Friday, 11 December 2009

Chiang Mai

Our first night in Chiang Mai was spent indulging each of our favourite pleasures - food and shopping.

The Sunday Night Markets here are not to be missed. Hidden off the main thoroughfare in a series of courtyards is a seemingly endless array of food stalls, selling fresh rotti, noodles, sushi, juice, duck....the choices are endless and cheap beyond belief! As a result, we bought more plates than we could carry and eat more than we should - no surprise there.

Libby then indulged in some retail therapy as we worked our way through the hundreds of stalls manned by the small boutiques from the region - t-shirts, shoes, handbags, paintings, ornaments, many stalls, so much for Libs to buy!

There were two main reasons we came to Chiang Mai, not just food and shopping, but cooking and elephants. We trumped for a fantastic full day cooking school at Baan Thai, starting with the usual visit to a local market for our super fresh ingredients. It was then back to the lovely provincial townhouse to start off our class with some easy stir fries (sweet basil prawns for Dave, chicken and cashew nuts for Libs), before moving onto a little more technique for the fish cakes, spring rolls and deep fried bananas no calorie counting here! It was time for muscle after that as we pummelled the mortar and pestle for our curry pastes that formed the basis of our Chiang Mai noodle and Panaeng curries. There was also soups of hot and sour prawns and seafood in coconut milk and when you consider we ate everything we prepared that day, needless to say we were stuffed! But the best result of the day was when Dave managed to talk his way into getting an old photo from the houseowner that showed Elvis Presley sitting with the King and Queen of Thailand - the King and the King! That's going straight to the pool room!

As for the elephants, we spent an amazing and without sounding cliched, life changing day out at the Elephant Nature Park, just 40km outside Chiang Mai but a world away from the hustle and bustle of Thailand's second biggest city. It is a slice of real paradise and seeing their 35 Asian elephants (together with dogs, cats, water buffalo and who knows how many birds) living and playing out their days without fear and full of love, it changed the way we thought about these graceful but threatened giants.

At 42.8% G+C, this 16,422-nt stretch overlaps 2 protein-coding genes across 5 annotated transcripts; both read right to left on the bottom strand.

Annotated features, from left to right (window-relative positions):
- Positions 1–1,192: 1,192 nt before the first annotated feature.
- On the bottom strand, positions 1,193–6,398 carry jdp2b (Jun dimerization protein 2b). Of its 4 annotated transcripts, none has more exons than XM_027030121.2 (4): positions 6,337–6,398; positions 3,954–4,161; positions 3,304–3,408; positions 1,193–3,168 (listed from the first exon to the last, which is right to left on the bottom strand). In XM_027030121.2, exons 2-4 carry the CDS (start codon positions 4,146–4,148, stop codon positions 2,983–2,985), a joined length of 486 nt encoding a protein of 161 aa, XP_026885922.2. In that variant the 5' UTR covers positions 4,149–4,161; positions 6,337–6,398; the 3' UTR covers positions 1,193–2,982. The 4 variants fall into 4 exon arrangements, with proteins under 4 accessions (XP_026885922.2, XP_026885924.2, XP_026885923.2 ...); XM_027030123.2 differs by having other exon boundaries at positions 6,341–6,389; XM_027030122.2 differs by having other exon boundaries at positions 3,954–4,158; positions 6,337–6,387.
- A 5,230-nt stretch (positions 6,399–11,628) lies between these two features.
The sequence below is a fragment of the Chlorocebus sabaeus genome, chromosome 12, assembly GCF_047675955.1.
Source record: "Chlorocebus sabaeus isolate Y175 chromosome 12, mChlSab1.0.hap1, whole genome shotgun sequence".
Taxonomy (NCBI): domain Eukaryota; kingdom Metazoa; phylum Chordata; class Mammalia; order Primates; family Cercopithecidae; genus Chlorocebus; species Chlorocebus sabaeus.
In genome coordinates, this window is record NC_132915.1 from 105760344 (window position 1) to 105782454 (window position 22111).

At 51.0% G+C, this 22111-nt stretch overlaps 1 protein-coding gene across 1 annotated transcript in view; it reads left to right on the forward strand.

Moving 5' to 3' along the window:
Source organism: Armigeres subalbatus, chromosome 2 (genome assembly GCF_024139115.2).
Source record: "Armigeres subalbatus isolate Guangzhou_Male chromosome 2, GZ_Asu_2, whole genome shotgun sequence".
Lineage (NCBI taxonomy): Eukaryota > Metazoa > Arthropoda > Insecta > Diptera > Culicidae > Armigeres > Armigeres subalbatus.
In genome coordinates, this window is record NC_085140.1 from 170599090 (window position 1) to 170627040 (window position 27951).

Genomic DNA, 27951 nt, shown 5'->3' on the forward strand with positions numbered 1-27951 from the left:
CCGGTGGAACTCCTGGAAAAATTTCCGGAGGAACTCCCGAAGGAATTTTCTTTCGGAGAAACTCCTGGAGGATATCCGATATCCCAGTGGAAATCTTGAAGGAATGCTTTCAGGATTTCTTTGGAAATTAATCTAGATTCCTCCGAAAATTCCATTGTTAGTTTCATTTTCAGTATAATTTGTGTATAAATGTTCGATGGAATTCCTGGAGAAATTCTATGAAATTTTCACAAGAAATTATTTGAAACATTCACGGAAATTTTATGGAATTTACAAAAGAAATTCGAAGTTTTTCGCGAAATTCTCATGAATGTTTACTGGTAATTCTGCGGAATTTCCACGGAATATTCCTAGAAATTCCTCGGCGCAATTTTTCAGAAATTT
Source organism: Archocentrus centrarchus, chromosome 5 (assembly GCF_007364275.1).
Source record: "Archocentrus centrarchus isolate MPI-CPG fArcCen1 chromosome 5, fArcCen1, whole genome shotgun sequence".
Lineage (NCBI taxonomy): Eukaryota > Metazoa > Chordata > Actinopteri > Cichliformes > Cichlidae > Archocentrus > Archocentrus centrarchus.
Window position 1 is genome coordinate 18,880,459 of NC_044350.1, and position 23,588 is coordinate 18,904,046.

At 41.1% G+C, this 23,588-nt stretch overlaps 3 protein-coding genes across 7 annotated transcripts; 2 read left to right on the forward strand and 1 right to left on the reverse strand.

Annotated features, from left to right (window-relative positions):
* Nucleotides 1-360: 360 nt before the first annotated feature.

The people of Thailand worship the elephant as a national symbol of strength and perseverance. And yet, the Thai government watch idly as elephants are tortured as they are 'broken in' to serve their masters for profit. Asian elephants were traditionally used as cheap labour in foresting but after that industry was ended in the early 90s, elephants were out of work and became a nuisance to villages' crops. As a result, many were shot, starved, abused or worse.

The Elephant Nature Park was set up by a woman named Lek (which means small in Thai) to save those elephants treated most poorly. Elephants like Jokia who was blinded in both eyes by her forestry employer when she refused to work after losing a baby. Or Hope who was made an orphan when villagers shot and killed his mother for eating their corn crops. Or Lily who became addicted to the amphetamine used by her masters to get her to work around the clock. So many sad stories, all turned around by Lek and her merry band of mahouts (elephant trainers) and volunteers who brought these gorgeous giants to this sanctuary where they live out their lives happily and free of harm.

During our day here, we got to feed the elephants twice, pet the baby calves through their enclosure as they ran around in the dust, even bathe the elephants in the river that runs through the sanctuary, scrubbing their rough skin with brushes and tickling them behind their ears.

To get so close to such powerful animals,to feel their appreciation of our affection, to see love and good replacing pain and hurt, was something truly powerful and unforgetable.

Mr and Mrs T xx

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